Traditional Chinese pastry-maker Daoxiangcun is innovating its recipes and enhancing its packaging to popularize its 245-year-old culinary heritage among the country's young consumers.
A consumer shops for mooncakes packaged in attractive gift boxes in the run-up to Mid-Autumn Festival at a Daoxiangcun store in Beijing in August. (Photo: China Daily)
Beijing-based Daoxiangcun's move is part of broader efforts to refurbish the image of traditional Chinese snacks amid a growing fetish for Western desserts.
Young Chinese consumers' rising appetite for foods such as mille crepes from Lady M, a Shanghai cake chain, and similar items sold at Kiss the Tiramisu in Beijing's hipster haunt Sanlitun, is pushing traditional snack-makers to rethink their marketing strategies, insiders said.
They would want to understand why consumers such as Chen Jinhao, 28, a finance professional in Shanghai, don't prefer to eat Chinese snacks.
"The traditional pastries are boring," said Chen. She would not mind queuing for half-hour to lay her hands on a Lady M crepe though. "Most cake shops have a nice dining environment. But traditional pastry joints are usually just takeaway windows. Some sell by weight at supermarkets, without any informative packaging. They have been doing so for years now."
Daoxiangcun is determined to change all that. In August, it set up Daotian Riji, a new cafe-like store that sells cake slices. It also offers various Chinese teas to go with other pastry foods. The brand does not include coffee options on its menu - an attempt to sensitize younger consumers to the essence of Chinese pastry, without any Western drinks influencing their tastebuds.
"Given the ongoing consumption upgrade trend in China, we hope to attract more diverse consumers to Chinese pastry. That's why we started Daotian Riji to promote the aesthetic value of the Chinese dessert in the modern age," said Wang Juanshi, deputy general manager of Beijing Daoxiangcun Food Co Ltd.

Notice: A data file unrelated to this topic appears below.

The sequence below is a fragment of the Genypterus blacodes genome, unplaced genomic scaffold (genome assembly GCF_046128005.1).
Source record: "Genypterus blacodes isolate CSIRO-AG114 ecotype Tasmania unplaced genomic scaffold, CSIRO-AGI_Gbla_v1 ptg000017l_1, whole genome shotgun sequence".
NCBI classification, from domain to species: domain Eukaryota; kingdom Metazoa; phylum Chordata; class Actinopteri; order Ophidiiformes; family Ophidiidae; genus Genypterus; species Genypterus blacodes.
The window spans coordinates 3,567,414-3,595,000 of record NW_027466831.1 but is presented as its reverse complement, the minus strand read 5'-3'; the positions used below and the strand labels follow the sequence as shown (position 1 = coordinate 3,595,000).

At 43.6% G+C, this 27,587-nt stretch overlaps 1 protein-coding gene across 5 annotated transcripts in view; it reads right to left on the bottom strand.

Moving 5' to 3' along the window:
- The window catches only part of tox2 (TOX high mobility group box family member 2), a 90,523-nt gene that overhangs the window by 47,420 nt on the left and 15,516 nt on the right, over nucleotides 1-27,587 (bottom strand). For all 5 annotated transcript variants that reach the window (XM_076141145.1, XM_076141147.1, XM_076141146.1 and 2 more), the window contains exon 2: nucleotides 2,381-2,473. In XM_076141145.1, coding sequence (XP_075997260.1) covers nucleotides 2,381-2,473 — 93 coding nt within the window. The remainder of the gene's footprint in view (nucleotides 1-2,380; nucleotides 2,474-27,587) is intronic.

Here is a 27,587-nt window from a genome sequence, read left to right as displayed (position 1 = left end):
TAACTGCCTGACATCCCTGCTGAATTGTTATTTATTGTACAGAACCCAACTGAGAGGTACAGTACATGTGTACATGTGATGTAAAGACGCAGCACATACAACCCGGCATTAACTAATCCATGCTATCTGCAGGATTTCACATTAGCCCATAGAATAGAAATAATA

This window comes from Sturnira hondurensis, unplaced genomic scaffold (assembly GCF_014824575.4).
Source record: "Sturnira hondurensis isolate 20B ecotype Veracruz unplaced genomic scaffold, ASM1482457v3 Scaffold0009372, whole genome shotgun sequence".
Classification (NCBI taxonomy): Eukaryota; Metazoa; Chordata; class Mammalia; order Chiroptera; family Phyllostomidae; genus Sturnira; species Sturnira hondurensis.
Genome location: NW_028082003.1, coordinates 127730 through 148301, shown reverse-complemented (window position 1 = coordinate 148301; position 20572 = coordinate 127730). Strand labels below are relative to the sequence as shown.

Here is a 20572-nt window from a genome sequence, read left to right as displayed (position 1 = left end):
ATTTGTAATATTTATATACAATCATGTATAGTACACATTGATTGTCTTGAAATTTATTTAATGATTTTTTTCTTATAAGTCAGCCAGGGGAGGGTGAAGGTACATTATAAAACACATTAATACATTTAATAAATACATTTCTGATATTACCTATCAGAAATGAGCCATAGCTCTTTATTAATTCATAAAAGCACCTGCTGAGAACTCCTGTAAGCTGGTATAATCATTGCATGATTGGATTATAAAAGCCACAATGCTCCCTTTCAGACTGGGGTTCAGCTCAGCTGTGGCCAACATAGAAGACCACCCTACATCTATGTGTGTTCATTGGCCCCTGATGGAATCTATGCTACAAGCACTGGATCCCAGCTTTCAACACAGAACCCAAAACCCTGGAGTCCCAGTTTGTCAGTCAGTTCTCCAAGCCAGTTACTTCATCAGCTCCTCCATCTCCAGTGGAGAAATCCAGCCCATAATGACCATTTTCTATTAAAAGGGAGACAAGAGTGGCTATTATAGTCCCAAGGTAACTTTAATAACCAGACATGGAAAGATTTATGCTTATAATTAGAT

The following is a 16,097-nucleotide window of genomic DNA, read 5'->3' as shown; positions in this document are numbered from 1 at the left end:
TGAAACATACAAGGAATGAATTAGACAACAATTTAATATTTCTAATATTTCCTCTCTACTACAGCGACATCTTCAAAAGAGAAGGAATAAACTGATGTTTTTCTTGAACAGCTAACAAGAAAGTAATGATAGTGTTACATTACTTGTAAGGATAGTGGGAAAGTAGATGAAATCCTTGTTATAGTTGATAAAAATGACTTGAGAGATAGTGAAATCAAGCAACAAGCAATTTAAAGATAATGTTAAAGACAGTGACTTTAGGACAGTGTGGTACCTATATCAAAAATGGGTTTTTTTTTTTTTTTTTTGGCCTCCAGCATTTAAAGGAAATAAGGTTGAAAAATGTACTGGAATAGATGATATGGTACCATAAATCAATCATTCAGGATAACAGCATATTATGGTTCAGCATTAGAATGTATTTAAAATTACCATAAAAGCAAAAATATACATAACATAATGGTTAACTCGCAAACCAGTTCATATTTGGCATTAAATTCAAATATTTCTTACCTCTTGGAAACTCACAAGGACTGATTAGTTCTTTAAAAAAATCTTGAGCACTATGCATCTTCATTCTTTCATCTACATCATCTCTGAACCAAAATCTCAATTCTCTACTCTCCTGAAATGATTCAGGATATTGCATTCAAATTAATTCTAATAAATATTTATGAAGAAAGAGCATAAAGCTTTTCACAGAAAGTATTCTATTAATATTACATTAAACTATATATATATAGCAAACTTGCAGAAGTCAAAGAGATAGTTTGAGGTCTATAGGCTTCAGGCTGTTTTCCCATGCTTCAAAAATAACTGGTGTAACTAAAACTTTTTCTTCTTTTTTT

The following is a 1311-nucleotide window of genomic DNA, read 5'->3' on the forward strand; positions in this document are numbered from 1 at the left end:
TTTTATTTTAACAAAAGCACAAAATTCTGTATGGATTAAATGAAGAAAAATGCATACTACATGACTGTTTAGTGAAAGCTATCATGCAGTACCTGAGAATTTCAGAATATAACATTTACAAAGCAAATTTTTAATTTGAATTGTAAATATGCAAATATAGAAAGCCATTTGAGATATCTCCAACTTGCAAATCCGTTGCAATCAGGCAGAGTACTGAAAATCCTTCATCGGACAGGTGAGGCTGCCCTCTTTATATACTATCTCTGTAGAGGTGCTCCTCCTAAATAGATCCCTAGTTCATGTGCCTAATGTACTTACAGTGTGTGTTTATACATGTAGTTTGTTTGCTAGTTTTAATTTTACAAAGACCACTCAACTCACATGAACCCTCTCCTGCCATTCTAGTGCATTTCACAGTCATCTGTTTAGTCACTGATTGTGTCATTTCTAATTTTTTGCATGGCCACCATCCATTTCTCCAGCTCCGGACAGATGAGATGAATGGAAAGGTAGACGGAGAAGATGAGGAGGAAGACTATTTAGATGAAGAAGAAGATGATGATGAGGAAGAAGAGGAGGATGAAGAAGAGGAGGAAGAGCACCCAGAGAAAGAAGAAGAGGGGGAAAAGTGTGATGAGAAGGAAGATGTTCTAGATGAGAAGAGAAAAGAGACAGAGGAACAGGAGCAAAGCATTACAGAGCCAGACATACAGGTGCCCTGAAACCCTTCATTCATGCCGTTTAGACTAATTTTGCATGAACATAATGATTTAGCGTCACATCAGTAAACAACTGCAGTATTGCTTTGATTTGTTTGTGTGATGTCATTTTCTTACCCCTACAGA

"The biggest feature is the new shop offers handmade desserts that are made-to-order. Consumers can pick them up and eat in the café."
Huang Mingyong, director of Foodmate, a Shaoyang, Hunan province-based food technology research institute, said innovation is the only way that traditional Chinese snacks and desserts can survive in the digital age.
"Chinese desserts need to become healthier and easier to preserve," he said. "Food companies need to make better use of their cultural heritage; they also need to improve their packaging design."
For Daoxiangcun, innovation does not mean leaving the traditional recipe behind. This year's Mid-Autumn Festival, aka Mooncake Day, which falls on Sept 24, will see Daoxiangcun sticking to its tradition. "We can't lose our tradition, and our core value is honesty," Wang said. "The key to maintaining vitality is to innovate while being connected to our roots. A modern enterprise still needs to preserve the traditional craft and the spirit of craftsmanship."
Wang said the brand will stick to handmade Beijing-style mooncakes made with traditional ingredients like nuts, dried oranges, rose buds and osmanthus.
The mix of modernity and history appears to appeal to some young consumers such as Wang Wei, 24, a Ningbo-based office worker, who loves mooncakes. In the runup to Mid-Autumn Festival every year, he used to travel to Hong Kong just to buy eggcustard mooncakes from Peninsula Hong Kong Hotel. This year, however, he would buy traditional mooncakes made creatively and sensibly.
"A few years ago, many mooncake makers were desperate to innovate their recipes, so they stuffed fish, shrimp and beef into their pastry. It was an absolute disaster," Wang said.
Instead of doing such crazy experiments, bakeries' innovations should focus on making desserts healthier with less sugar and transfats, he said.